There is a pattern that almost all coders experience when they sit down to code:
- Ramp-up time – the 10-30 minutes it takes to remember where you were, get your head wrapped around the code you are working on, and get up to full speed.
- Productive coding time – This last from the moment you are wrapped up until either you get interrupted, or anywhere from 2-4 hours later when your mind is done.
- Non-productive coding time – The rest of the day when you keep trying to get back to full speed, or have not yet realized that you need a break.
The exact amount of time that all takes varies by coder, but almost nobody I know runs 8 hours in step #2. Yet I know many developers who code at a screen for 8 hours and call that their workday.
I optimize this process, by taking frequent breaks and thinking through questions I have with the code in the back of my mind. So when I sit down to code, I have a quick ramp-up, code through my questions, and typically accomplish my goals in an hour or two. If I hit step #3 and just am not working efficiently anymore, I stop coding.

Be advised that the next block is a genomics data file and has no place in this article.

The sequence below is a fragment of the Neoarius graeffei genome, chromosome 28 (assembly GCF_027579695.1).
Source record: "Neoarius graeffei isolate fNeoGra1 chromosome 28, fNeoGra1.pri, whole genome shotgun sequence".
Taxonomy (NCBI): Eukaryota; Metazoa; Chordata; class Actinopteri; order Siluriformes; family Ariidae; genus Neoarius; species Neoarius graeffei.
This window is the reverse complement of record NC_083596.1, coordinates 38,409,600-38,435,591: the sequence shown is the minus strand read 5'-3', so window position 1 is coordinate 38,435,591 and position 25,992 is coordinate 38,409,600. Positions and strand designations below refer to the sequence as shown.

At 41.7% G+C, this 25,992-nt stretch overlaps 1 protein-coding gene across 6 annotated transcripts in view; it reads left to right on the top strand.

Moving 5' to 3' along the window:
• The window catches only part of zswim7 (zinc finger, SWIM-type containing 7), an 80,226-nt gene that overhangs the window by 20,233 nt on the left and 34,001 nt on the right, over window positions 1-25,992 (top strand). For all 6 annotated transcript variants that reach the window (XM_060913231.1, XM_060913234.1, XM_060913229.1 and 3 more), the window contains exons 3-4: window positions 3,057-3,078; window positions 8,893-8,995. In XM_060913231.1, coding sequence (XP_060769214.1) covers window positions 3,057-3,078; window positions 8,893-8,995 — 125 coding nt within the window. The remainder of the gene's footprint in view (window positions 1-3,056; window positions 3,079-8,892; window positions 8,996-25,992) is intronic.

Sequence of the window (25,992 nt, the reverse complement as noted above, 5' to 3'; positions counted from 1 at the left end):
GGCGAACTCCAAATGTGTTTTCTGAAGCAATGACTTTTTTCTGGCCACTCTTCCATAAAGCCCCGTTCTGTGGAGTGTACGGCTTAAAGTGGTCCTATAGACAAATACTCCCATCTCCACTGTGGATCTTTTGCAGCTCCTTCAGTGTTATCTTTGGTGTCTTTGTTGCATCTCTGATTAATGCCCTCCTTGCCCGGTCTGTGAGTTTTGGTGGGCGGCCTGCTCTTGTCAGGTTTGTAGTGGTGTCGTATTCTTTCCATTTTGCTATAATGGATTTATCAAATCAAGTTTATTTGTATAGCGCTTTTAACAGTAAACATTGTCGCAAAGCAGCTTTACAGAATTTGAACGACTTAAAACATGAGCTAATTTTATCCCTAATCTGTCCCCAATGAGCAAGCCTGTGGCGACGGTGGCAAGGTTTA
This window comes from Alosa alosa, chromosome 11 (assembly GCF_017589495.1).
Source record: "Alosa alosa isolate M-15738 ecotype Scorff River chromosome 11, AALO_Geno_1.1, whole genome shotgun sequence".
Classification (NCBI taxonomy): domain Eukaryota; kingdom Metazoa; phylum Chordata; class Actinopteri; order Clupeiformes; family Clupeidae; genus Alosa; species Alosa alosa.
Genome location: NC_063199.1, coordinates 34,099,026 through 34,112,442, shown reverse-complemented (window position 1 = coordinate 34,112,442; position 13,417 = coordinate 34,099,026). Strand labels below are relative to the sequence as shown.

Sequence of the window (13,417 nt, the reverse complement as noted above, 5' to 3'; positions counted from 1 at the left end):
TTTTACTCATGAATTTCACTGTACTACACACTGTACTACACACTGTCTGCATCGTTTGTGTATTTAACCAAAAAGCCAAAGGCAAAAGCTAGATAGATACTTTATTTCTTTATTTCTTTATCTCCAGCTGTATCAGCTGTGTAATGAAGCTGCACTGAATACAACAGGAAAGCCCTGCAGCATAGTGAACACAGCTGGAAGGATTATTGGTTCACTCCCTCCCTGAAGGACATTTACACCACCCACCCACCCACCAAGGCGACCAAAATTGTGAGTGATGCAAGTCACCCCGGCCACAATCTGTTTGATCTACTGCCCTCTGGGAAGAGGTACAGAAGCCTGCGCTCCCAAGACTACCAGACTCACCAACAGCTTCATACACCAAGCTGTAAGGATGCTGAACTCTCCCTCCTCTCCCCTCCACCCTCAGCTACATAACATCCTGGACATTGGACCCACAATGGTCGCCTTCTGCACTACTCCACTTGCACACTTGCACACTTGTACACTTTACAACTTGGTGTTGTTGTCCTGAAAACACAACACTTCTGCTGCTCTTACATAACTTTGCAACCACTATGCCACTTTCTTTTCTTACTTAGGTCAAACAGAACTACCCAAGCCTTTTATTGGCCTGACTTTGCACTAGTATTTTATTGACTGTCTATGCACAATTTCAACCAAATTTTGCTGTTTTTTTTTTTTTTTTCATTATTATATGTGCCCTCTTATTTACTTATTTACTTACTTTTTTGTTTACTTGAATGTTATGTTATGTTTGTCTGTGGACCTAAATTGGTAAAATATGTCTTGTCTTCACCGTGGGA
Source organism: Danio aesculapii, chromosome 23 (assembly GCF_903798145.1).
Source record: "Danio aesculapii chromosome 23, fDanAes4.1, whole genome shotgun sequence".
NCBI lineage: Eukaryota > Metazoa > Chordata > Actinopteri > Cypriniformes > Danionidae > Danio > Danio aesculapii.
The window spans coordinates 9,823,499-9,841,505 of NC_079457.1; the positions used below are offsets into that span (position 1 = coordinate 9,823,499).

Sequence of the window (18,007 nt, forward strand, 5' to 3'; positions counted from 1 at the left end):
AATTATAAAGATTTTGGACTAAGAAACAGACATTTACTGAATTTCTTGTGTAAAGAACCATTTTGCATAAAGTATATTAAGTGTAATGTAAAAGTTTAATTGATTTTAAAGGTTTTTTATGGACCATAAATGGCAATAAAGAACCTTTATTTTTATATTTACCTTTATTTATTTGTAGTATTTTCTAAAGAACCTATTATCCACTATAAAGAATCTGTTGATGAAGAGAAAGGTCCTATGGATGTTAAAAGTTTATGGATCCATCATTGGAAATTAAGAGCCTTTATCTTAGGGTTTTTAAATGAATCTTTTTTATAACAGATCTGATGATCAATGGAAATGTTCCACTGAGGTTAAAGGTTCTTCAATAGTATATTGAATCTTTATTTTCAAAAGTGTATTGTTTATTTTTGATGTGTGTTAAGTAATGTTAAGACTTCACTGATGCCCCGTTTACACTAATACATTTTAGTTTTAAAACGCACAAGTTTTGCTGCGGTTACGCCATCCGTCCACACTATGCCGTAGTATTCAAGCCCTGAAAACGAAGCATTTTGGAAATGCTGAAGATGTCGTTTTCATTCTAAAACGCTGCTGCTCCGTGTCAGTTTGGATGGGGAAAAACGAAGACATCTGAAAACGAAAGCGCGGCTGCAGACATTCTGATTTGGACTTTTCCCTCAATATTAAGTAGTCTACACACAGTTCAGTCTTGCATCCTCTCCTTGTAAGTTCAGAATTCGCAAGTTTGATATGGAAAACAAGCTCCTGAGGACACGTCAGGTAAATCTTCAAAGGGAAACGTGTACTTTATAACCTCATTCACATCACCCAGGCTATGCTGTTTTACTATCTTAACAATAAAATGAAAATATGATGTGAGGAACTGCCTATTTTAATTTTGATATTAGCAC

At that point, I typically catch up on emails, write documentation, talk to people, and if my day works out well, the meetings happen while I’m in this down time.
Then I take a break, go for a walk, or play a game, and start the cycle again.
I get as much (if not more) done if I do two of those cycles in a day as I ever did working an 8 hour shift at a desk, because when you sit and work for 8 straight hours, you end up extending step #3 for hours, while also compounding your ramp-up time because there is no natural gap in your day to fit in meetings or do other things.
This is why I am a proponent of work from home, as well as a proponent of flexible schedules. Because it works better for the code, makes you more efficient, gives you better balance in your life and still leaves time in your day to interact with your team and do all your non-coding work.